Crystal twinning occurs when two separate crystals share some of the same crystal lattice points in a symmetrical manner. The result is an intergrowth of two separate crystals in a variety of specific configurations. A twin boundary or composition surface separates the two crystals. Crystallographers classify twinned crystals by a number of twin laws. These twin laws are specific to the crystal system. The type of twinning can be a diagnostic tool in mineral identification.
Types of twinning
Simple twinned crystals may be contact twins or penetration twins. Contact twins share a single composition surface often appearing as mirror images across the boundary. Plagioclase, quartz, gypsum, and spinel often exhibit contact twinning. Merohedral twinning occurs when the lattices of the contact twins superimpose in three dimensions, such as by relative rotation of one twin from the other. An example is metazeunerite. In penetration twins the individual crystals have the appearance of passing through each other in a symmetrical manner. Orthoclase, staurolite, pyrite, and fluorite often show penetration twinning.
If several twin crystal parts are aligned by the same twin law they are referred to as multiple or repeated twins. If these multiple twins are aligned in parallel they are called polysynthetic twins. When the multiple twins are not parallel they are cyclic twins. Albite, calcite, and pyrite often show polysynthetic twinning. Closely spaced polysynthetic twinning is often observed as striations or fine parallel lines on the crystal face. Rutile, aragonite, cerussite, and chrysoberyl often exhibit cyclic twinning, typically in a radiating pattern.
Modes of formation
There are three modes of formation of twinned crystals. Growth twins are the result of an interruption or change in the lattice during formation or growth due to a possible deformation from a larger substituting ion. Annealing or transformation twins are the result of a change in crystal system during cooling as one form becomes unstable and the crystal structure must re-organize or transform into another more stable form. Deformation or gliding twins are the result of stress on the crystal after the crystal has formed. If a FCC metal like aluminum experiences extreme stresses, it will experience twinning as seen in the case of explosions. Deformation twinning is a common result of regional metamorphism.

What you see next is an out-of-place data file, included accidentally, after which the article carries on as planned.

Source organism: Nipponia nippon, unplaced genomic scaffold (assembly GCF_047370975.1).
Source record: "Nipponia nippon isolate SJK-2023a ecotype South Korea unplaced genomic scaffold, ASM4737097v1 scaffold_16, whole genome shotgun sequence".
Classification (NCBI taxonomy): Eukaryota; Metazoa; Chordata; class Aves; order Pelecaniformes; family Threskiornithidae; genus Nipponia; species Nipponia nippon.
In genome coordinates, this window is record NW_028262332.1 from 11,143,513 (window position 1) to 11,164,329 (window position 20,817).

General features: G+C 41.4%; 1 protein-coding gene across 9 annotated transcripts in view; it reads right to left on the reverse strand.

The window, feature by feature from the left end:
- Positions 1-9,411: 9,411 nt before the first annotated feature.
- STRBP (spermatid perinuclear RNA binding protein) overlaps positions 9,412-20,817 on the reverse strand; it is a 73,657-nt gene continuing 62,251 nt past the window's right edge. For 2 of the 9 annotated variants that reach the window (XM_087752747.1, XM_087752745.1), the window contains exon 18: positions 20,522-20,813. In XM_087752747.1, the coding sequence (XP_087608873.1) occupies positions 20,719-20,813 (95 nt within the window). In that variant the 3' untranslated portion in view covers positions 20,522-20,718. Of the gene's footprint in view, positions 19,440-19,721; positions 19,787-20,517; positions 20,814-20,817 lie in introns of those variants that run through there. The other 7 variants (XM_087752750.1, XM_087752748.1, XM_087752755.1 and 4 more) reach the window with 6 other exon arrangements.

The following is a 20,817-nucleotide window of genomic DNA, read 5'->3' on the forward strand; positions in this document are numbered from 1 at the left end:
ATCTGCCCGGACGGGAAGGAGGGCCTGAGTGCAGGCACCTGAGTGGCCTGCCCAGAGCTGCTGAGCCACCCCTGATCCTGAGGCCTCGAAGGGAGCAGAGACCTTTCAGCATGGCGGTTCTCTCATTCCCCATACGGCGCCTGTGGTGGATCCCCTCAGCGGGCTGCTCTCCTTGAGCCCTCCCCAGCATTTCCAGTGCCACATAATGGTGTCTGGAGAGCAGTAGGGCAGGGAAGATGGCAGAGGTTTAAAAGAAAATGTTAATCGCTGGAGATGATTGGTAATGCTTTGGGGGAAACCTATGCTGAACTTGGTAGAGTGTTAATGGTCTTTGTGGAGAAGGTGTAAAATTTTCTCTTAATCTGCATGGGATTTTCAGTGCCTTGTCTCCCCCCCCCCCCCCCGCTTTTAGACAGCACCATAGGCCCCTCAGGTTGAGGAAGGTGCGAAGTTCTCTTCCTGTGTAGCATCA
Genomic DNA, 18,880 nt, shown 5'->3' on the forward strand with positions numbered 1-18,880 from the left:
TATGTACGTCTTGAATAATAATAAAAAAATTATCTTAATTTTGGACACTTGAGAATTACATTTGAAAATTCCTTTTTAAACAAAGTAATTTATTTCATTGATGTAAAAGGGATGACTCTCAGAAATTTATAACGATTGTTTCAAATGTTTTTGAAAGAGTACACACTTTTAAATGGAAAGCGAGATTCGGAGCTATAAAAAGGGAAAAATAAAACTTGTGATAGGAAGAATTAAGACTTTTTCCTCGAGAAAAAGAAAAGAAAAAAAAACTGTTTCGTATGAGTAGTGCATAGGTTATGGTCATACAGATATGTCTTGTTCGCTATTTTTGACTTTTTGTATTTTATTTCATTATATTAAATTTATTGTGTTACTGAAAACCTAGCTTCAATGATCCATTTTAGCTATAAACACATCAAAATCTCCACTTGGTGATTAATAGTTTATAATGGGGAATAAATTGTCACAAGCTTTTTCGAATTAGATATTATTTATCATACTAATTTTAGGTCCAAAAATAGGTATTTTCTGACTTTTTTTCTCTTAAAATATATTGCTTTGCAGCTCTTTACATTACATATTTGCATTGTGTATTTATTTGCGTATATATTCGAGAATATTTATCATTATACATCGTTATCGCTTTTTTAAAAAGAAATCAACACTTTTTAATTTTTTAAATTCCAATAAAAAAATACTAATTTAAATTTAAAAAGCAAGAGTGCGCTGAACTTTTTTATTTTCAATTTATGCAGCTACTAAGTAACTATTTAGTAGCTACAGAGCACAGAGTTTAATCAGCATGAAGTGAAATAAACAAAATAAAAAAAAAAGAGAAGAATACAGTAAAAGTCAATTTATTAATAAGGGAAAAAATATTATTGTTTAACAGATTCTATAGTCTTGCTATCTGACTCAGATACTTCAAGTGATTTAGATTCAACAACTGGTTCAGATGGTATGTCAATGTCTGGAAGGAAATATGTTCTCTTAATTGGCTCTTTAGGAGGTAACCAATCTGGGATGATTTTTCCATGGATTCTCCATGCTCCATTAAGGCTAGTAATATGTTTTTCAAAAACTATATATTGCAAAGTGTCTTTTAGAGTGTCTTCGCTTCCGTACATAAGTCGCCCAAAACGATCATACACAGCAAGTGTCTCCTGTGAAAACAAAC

Crystals that grow adjacent to each other may be aligned to resemble twinning. This parallel growth simply reduces system energy and is not twinning.
Twin boundaries occur when two crystals of the same type intergrow, so that only a slight misorientation exists between them. It is a highly symmetrical interface, often with one crystal the mirror image of the other; also, atoms are shared by the two crystals at regular intervals. This is also a much lower-energy interface than the grain boundaries that form when crystals of arbitrary orientation grow together.
Twin boundaries are partly responsible for shock hardening and for many of the changes that occur in cold work of metals with limited slip systems or at very low temperatures. They also occur due to martensitic transformations: the motion of twin boundaries is responsible for the pseudoelastic and shape-memory behavior of nitinol, and their presence is partly responsible for the hardness due to quenching of steel. In certain types of high strength steels, very fine deformation twins act as primary obstacles against dislocation motion. These steels are referred to as 'TWIP' steels, where TWIP stands for TWinning Induced Plasticity.
Of the three common crystalline structures BCC, FCC, and HCP, the HCP structure is the most likely to form deformation twins when strained, because they rarely have a sufficient number of slip systems for an arbitrary shape change. High strain rates, low Stacking-fault energy and low temperatures facilitate deformation twinning.
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- Hurlbut, Cornelius S.; Klein, Cornelis, 1985, Manual of Mineralogy, 20th ed., ISBN 0-471-80580-7
- This article incorporates text from a publication now in the public domain: Chisholm, Hugh, ed. (1911). Encyclopædia Britannica (11th ed.). Cambridge University Press